Wednesday, May 11, 2011

Grammar "Rules"

Question: What happens when published writers violate the “rules” of grammar?

Answer: Nothing. Published writers often “violate” the hidebound “rules” of grammar for a purpose. Rules like “never use a sentence fragment.” And rules like “don’t begin a sentence with a coordinate conjunction.” The author goes on to show that language pundits, like George Orwell, who are strictly against violating these rules, violate them frequently themselves in their own writing.

Comment: Well, there are rules and there are rules. One of my “big” rules is never to begin a sentence or a clause with the word “there.” I have good reasons for that. First, inexperienced writers tend to use “there” unnecessarily frequently. Second, beginning a sentence with “there” causes a problem in subject-verb agreement: “There is six ingredients in this salad.” Corrected: “This salad consists of six ingredients.” But, when it suits my purpose I begin a sentence or clause with “There.” Another of my “rules” is to use the word “it” sparingly because “it” is another word that inexperienced writers use too frequently. And so it goes. RayS.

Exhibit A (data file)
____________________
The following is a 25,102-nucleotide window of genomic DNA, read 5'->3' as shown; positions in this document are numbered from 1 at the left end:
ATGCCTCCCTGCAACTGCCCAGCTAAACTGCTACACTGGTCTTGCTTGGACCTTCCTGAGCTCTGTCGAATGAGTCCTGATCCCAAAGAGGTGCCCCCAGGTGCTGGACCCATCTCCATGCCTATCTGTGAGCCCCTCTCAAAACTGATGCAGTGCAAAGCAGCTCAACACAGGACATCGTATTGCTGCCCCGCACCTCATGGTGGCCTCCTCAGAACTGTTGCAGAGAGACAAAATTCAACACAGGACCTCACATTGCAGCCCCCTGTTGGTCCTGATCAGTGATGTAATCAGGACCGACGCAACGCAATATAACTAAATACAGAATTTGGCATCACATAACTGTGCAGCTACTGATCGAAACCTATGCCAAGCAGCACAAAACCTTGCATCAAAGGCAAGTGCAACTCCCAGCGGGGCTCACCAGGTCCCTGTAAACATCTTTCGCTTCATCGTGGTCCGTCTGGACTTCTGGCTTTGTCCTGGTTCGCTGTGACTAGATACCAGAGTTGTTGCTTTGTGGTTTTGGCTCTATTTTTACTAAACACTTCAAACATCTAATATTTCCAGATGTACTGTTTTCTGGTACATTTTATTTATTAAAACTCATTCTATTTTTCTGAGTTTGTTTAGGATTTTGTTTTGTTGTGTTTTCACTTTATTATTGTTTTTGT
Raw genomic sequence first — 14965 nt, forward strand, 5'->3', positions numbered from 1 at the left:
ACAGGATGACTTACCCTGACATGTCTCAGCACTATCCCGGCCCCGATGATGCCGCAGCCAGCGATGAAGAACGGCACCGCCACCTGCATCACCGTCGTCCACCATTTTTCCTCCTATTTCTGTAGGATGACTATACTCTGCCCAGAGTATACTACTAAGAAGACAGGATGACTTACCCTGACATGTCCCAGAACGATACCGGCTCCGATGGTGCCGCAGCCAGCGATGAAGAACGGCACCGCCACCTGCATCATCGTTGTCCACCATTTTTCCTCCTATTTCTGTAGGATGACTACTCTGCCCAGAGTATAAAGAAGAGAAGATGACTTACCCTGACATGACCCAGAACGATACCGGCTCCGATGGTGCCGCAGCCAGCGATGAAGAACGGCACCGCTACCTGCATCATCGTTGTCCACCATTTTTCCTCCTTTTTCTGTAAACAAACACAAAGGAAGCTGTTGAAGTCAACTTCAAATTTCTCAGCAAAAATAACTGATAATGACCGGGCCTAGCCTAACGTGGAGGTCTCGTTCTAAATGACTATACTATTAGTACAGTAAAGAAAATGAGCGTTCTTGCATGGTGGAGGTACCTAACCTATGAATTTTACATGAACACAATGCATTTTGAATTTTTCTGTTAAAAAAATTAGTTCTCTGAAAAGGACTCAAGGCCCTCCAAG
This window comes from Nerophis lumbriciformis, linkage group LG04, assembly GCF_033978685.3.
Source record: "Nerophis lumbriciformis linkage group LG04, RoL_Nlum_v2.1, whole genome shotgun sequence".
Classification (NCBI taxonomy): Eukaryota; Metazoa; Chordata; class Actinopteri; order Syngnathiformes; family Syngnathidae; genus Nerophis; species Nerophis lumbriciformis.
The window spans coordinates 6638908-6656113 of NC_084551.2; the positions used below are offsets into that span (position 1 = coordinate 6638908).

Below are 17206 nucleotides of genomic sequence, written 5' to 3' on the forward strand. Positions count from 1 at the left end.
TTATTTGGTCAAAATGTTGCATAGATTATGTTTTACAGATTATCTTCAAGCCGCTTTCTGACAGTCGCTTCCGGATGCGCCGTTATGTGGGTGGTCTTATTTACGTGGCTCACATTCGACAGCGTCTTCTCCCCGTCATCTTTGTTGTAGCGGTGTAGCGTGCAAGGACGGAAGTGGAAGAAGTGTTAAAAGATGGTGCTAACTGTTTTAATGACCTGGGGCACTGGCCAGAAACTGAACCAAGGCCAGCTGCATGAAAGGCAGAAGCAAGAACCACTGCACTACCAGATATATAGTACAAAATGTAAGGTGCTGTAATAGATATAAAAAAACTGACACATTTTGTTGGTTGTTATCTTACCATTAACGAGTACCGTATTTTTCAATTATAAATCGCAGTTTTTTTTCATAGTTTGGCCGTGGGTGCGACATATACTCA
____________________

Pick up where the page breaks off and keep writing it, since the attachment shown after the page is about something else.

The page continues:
Title: “Beyond Grammar: The Richness of English Language or the Zero-Tolerance Approach to Rigid Rules.” Edgar H. Schuster. English Journal (March 2011), pp. 71-76.

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